Dating silk by capillary electrophoresis mass spectrometry
Now, for the first time, scientists at the Smithsonian's Museum Conservation Institute have developed a fast and reliable method to date silk.
The new method uses the natural deterioration of the silk's amino acids--a process known as racemization--to determine its age.
The Smithsonian Museum Conservation Institute team used fiber samples taken from a series of well-dated silk artifacts to create a chart of left-hand and right-handed amino-acid calibration ratios against which other silks fabrics can be dated.
Those items included new silk fibers; a silk textile from the Warring States Period, China (475-221 B.
They used a technique that made popular the silk from Murcia in the 19th century.
The performance of this interface is demonstrated by analyses of a peptide standard and a protein digest using a variety of capillary dimensions....
Proteins are made of amino acids," explains Smithsonian research scientist Mehdi Moini, chief author of a recent paper in the journal Analytical Chemistry announcing the new dating method.
Moreover, bubble formation due to redox reactions of water at the electrode does not effect CE/ESI-MS performance, because the actual metal/liquid contact occurs outside of the CE capillary.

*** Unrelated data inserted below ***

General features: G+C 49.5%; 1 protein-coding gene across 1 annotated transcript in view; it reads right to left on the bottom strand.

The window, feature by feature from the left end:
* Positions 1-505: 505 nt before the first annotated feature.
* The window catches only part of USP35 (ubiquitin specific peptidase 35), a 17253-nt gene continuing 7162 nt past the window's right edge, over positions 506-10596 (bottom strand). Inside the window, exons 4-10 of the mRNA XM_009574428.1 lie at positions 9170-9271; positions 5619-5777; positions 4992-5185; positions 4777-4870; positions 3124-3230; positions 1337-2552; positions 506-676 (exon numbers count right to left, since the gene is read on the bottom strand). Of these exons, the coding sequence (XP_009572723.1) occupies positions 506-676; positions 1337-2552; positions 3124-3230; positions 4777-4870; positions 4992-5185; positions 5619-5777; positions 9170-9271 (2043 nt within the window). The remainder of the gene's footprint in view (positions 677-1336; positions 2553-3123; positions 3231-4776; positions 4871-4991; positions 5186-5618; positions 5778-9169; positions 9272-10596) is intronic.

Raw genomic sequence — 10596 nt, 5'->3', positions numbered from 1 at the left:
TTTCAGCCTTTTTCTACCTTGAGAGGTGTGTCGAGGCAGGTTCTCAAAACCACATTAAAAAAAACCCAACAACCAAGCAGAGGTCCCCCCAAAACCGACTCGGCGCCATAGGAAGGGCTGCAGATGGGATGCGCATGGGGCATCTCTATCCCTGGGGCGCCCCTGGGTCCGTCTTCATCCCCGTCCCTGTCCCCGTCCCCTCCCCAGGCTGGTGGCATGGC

Previously, the scientists write, dating silk has been largely been a speculative endeavor that has mostly relied on the historical knowledge of a silk piece, as well as its physical and chemical characteristics.
The new technique takes about 20 minutes, and requires the destruction of about 100 microgram of silk fiber, making it preferable over C14 (carbon 14) dating, which requires the destruction of so much material that it is prohibitive for most fine silk items.
In addition, because the liquid is flowing through the opening and out of the capillary, there is no dead volume associated with this interface.
MALDI-TOF Mass Spectrometry of Synthetic Polymers By Harald Pasch (Deutsches Kunststoff-Institut, Darmstadt, Germany) and Wolfgang Schrepp (BASF AG, Ludwigshafen, Germany). As a result of the concentration-sensitive nature of ESI, splitting a small percentage of the CE flow has minimal effect on the sensitivity of detection.
The sensitivity associated with a sheathless CE/MS interface, the ease of fabrication, universality, and lack of any dead volume make this design a superior CE/ESI-MS interface.